In a report authored by Garrett Watson, Huaqun Li, and Taylor LaJoie, the Tax Foundation estimated the impact of Biden’s proposed policies. Here are some of the highlights.

According to the Tax Foundation General Equilibrium Model, Biden’s tax plan would reduce the economy’s size by 1.47 percent in the long run. The plan would shrink the capital stock by just over 2.5 percent and reduce the overall wage rate by a little over 1 percent, leading to about 518,000 fewer full-time equivalent jobs. …Biden’s tax plan would raise about $3.05 trillion over the next decade on a conventional basis, and $2.65 trillion after accounting for the reduction in the size of the U.S. economy. While taxpayers in the bottom four quintiles would see an increase in after-tax incomes in 2021 primarily due to the temporary CTC expansion, by 2030 the plan would lead to lower after-tax income for all income levels.

Table 2 from the report is worth sharing because it shows what policies have the biggest economic impact.

The bottom line is that it’s not a good idea to raise the corporate tax burden and it’s not a good idea to worsen the payroll tax burden.

Here are some excerpts by a study authored by Professor Laurence Kotlikoff for the Goodman Institute.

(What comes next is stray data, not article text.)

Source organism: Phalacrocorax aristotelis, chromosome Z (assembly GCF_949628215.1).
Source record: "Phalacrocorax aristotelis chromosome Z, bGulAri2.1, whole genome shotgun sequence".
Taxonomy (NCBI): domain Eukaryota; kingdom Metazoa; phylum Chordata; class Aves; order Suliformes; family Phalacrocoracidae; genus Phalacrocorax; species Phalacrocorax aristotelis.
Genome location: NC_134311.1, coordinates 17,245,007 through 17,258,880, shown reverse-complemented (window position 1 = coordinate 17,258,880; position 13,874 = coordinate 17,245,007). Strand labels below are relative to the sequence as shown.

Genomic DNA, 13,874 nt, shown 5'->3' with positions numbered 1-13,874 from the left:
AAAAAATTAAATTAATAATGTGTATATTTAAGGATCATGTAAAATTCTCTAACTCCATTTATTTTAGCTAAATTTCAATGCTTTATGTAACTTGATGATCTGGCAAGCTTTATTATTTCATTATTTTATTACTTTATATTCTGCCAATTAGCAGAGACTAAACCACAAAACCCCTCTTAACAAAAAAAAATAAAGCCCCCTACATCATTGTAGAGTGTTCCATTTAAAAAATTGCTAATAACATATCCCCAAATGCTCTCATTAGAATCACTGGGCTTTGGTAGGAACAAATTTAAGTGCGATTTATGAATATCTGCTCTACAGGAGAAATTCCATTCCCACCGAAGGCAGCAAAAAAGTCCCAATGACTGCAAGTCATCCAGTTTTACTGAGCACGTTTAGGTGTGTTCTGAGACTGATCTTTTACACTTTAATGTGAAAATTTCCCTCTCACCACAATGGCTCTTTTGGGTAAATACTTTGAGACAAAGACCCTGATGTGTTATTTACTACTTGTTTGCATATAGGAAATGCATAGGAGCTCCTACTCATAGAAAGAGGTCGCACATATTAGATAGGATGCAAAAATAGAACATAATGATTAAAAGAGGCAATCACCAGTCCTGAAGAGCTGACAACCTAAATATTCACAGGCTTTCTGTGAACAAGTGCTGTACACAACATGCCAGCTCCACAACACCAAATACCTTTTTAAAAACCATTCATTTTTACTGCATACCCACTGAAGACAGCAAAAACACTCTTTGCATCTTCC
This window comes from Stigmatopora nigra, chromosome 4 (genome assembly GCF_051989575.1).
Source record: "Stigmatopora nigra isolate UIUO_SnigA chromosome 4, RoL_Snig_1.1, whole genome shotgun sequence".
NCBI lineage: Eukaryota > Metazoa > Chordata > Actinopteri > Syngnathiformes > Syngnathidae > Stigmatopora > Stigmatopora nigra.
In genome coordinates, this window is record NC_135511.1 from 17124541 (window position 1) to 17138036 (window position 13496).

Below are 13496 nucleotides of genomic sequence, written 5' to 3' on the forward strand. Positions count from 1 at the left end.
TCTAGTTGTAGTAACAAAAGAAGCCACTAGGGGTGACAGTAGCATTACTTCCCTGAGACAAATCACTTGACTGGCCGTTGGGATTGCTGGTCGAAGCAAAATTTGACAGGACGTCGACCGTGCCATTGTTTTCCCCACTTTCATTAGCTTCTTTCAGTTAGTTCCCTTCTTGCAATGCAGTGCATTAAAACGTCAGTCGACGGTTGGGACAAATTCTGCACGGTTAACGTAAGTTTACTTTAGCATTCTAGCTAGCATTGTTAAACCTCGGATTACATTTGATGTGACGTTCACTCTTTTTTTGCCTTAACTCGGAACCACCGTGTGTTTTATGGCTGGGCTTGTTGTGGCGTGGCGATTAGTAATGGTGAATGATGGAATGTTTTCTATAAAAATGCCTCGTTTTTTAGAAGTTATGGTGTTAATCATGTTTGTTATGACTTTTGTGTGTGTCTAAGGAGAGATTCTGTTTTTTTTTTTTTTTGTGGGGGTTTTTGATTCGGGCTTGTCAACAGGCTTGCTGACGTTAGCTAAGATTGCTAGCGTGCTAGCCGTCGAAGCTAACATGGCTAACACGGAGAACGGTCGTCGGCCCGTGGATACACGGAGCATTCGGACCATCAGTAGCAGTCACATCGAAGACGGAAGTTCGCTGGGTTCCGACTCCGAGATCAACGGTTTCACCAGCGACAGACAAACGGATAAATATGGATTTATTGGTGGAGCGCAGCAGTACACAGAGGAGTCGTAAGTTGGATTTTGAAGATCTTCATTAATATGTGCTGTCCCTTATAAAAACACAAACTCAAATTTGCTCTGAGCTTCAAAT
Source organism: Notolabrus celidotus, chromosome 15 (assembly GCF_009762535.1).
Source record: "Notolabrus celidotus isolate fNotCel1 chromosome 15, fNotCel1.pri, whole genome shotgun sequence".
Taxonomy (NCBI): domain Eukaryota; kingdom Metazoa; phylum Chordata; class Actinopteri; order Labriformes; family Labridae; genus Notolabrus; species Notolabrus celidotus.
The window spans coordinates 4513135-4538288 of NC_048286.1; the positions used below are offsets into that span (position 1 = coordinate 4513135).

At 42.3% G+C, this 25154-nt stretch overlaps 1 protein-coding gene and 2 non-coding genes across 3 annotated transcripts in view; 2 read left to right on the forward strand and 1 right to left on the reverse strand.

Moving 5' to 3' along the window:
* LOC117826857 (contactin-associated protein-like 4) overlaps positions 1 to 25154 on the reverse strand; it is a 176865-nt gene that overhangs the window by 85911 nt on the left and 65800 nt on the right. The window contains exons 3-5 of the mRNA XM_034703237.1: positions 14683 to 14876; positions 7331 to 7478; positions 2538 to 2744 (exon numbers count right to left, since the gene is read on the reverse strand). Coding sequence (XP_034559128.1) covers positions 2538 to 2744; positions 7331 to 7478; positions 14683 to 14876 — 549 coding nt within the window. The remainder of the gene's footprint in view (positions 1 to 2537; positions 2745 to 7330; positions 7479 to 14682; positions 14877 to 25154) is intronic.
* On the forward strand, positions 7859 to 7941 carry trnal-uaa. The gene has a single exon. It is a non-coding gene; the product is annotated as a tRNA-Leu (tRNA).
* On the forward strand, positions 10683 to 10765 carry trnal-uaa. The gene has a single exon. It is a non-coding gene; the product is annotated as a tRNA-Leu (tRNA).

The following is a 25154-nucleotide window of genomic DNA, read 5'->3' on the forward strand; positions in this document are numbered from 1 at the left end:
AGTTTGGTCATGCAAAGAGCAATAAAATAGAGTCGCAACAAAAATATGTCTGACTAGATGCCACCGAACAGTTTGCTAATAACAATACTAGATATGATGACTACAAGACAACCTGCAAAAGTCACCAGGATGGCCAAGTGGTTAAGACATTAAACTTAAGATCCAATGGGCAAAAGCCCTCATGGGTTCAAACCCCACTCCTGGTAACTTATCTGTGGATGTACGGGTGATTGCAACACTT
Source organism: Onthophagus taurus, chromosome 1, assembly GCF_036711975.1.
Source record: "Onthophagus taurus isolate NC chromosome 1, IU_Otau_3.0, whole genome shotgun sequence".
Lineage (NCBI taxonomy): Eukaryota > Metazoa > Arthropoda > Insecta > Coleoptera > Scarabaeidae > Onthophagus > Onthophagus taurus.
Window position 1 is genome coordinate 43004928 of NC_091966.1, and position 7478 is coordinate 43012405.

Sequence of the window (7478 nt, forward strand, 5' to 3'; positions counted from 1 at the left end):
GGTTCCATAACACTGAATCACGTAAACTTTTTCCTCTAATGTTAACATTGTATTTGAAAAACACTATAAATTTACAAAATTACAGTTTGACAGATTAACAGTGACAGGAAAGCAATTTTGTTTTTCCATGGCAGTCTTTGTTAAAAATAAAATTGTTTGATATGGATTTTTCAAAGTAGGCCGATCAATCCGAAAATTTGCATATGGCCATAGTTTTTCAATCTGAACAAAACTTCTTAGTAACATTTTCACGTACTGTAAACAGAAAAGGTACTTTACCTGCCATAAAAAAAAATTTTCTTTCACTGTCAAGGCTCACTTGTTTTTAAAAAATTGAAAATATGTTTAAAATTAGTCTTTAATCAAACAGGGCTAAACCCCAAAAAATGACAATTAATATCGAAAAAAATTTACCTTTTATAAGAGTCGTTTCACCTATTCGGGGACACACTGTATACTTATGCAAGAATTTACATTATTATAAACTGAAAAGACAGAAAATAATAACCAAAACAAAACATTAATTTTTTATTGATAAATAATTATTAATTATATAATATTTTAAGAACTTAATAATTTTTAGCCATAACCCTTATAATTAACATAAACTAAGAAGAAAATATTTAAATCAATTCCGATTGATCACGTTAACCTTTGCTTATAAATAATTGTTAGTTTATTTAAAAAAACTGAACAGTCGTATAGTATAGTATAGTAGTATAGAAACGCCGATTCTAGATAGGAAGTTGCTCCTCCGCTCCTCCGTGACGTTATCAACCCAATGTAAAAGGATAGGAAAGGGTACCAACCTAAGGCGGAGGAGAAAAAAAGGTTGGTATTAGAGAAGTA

The micro analysis is based on The Fiscal Analyzer (TFA), which uses data from the Federal Reserve’s Survey of Consumer Finance to calculate how much representative American households will pay in taxes net of what they will receive in benefits over the rest of their lives. …The key micro issues…are the degree to which the Vice President’s reforms alter relative remaining lifetime net tax burdens and lifetime spending of the rich and poor within specific age cohorts and the impact of the reforms on incentives to work, i.e., remaining lifetime marginal net tax rates. The macro analysis is based on the Global Gaidar Model (GGM)…a dynamic, 90-period OLG, 17-region general equilibrium model. …The analysis includes three sets of findings. The first is the change in lifetime net taxes defined as the change in lifetime net taxes. The second is the percentage change in lifetime spending, defined as the change in the present value of outlays on all goods and services as well as bequests, averaged across all survivor path. The third is the lifetime marginal net tax rate from earning an extra $1,000. TFA’s lifetime marginal net tax rate measure takes full account of so-called double taxation. …The GGM predicts a close to 6 percent reduction in the U.S. capital stock. The GGM predicts close to a 2 percent permanent reduction in annual U.S. GDP.  The GGM predicts a roughly 2 percentage-point reduction in wages of U.S. workers, with a larger reduction in the wages of high-skilled workers.

In a study for the Committee to Unleash Prosperity, Professor Casey Mulligan estimated the following effects.